Wait, have faith, Yield!
For the gardener misidentified
Is Rabboni who was crucified,
The world's true sun and shield!
"Noli me tangere !" He said.
It is for you that I'm not dead.
Can't know my life by touching it,
only by loving and living it.
It was a pretty lame poem, but like the hat, it’d do.
She changed out of her sunrise slippers,
crammed the hat over her hair,
and went to church.
MAY: About a month later, Chlora is mulling over the resurrection of Jesus. She’s confused about the ascension and the assumption and has to work out some details...
They had been through Pentecost
and the perennial question of the resurrection came back up.
Chlora recalled Easter and how that preacher
tried to explain what happened to Jesus.
The deal was, the bad guys couldn’t nail him down for good.
God flat out rejected human injustice and
gave a corrective to it: Jesus rose like a soufflé
right out of that tomb. Brought back to life by God,
or by his own self, since he was God too.
Resurrection was the second big bang.
Love bursting forth not confined by time or space,
no longer confined by boundaries
between people so now full interconnection was possible.
That Jesus was one-of-a-kind
didn’t mean he was the only one,
therefore you didn’t have to demean
those who believed in other ways
of accessing these religious mysteries.
That made more sense than a lot of what
she had heard in Sunday School.
But there needed to be timeline
of all these events in the Bible
that seemed to pass one another like ships in the night.
Did the Resurrection mean Jesus’ humanity was cut off
and his divinity kicked in?
Or did he have it both ways the entire time?
Chlora applied logic to the problem
as this seemed to work for systematic theologians.
OK, get this straight:
resurrection is getting raised from the dead.
Brought back to life after being dead as a doornail.
Sort of like Lazarus, but then Laz died again.
He had 40 days to zoom in and out of people’s lives
right there on earth. He had to get all that babbling
straightened out on Pentecost.
And then he ascended.
That’s the part when he got to fly.
At least, she surmised that Jesus could fly.
Paintings of his ascension into heaven
made it look entirely possible.
He may have shot up wearing a personal jet pak,
leaving a puffy cloud stream behind.
Chlora simulated this on the Fourth of July
when she jumped off the dock with an umbrella
and a backpack full of fireworks.
But gravity won.
She made a big splash for which she was grateful,
or otherwise she would’ve gone up in flames.
And luckily somebody fished her out
but her Mary Poppins umbrella sunk down to Davy Jones’ locker.
But that was the Fourth of July and this was Pentecost.
Maybe Jesus had a quiet, private elevator to eternity.
And what is difference between eternal life and life everlasting?
Were resurrection and ascension the same thing?
It was very confusing,
Luke has him do it twice,
and then he kept reappearing.
Wherever he went, he didn’t stay put.
He went walking through walls and hiking up to Emmaus,
then he had a fish fry on the beach, and let Thomas poke him in the ribs.
Art history was helpful with all those post-resurrection events,
but it was confusing on the ascension.
Some pictures of his ascension
just showed his footprints in the sand.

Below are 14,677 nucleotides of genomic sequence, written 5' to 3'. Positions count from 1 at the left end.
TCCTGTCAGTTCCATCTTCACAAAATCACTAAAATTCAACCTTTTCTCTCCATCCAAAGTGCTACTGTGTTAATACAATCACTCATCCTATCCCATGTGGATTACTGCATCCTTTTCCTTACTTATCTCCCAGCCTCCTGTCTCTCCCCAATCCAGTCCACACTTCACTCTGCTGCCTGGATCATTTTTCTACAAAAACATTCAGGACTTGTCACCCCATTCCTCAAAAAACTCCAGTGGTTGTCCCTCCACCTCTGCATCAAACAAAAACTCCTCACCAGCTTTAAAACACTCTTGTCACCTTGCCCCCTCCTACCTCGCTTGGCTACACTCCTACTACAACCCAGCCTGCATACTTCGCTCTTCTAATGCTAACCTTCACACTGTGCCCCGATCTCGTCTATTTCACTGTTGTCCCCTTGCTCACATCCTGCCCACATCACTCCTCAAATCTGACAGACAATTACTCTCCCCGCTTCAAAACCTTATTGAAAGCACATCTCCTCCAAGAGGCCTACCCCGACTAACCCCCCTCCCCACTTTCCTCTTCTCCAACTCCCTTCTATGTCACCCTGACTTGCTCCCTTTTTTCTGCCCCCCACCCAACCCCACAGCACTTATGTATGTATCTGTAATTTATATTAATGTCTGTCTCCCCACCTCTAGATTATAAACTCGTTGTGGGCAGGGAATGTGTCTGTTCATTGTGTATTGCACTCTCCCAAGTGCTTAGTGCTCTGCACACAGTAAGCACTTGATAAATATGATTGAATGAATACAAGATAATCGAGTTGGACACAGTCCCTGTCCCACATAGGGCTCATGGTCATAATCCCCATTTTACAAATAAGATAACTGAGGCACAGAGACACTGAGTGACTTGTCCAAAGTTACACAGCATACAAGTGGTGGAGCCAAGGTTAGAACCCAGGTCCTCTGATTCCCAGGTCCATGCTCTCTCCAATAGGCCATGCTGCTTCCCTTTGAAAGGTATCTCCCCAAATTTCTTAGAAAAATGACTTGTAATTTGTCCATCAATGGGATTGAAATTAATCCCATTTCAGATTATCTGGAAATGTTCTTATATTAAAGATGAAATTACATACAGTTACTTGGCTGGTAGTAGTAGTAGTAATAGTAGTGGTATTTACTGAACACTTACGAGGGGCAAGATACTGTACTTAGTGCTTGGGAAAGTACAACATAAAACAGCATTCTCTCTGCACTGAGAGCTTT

The book of Acts says he went up and a cloud received him,
and his friends just stood there looking up at the sky
They had bewildered looks on their faces
and no wonder, the soles of his feet
were all that was left as he flew out of the picture plane.
But by then they had already had Pentecost
and all those flames of fire burning up their heads
to let them know that his spirit was still around
even if his body wasn’t.
He had metamorphosed from sculpture into music.
No longer limited to a few square miles of Palestine,
he’d joined up with the music of the spheres for evermore
where it’d be a lot easier to spread himself thin
for the entire universe.
Like the lady who was Wrinkled by Time,
Chlora knew that you can’t cram
the glory of the resurrection into a fact.
So why do people keep dreaming up these stories
and turning them into facts?
To complicate it even more, those Catholics
did the same sort of thing with Mary
but they called it an assumption.
Like, she assumed the worst,
or had an assumption of innocence.
Assumptions should also be challenged by facts,
but we all get caught up in it,
all this consciousness raising, and assume too much.
The deal was that Mary fell dead asleep like Sleeping Beauty
and Jesus took her up into heaven, whereas
He ascended on his own steam.
Chlora was reminded of Joanie Kay in her bonnet hairdryer,
her air head swirling inside the dome
with a battalion of baguettes on the underside,
angels lifting her up, up, up
by her hot little ears.
It turned into an invisible hot air balloon, an assume balloon
and slowly rose into the ozone layer, out of the blue.
Maybe if Chlora wore the hairdryer bonnet
in the treehouse she could float away too,
her body and soul united in holy bliss, prayers ascending.
With that boost, Mary could grab Chlora by the hand
and they’d fly right through the frescoed dome
in the big cathedral with its goofy perspective.
They’d pass by Eve and receive an apple or two
and all the prophets would cheer them onward and upward.
Mary would be crowned big time Queen of Heaven
and Chlora could be her lady in waiting.
Chlora would get to wear a tiara for real.
It would all be very glorious and humbling at the same time,
and beyond assumption or comprehension.
Such things happen in Mary’s merry month of May
when the fragrance of
Mother’s Day roses, in red and white,
interacts with space and time,
and before you know it,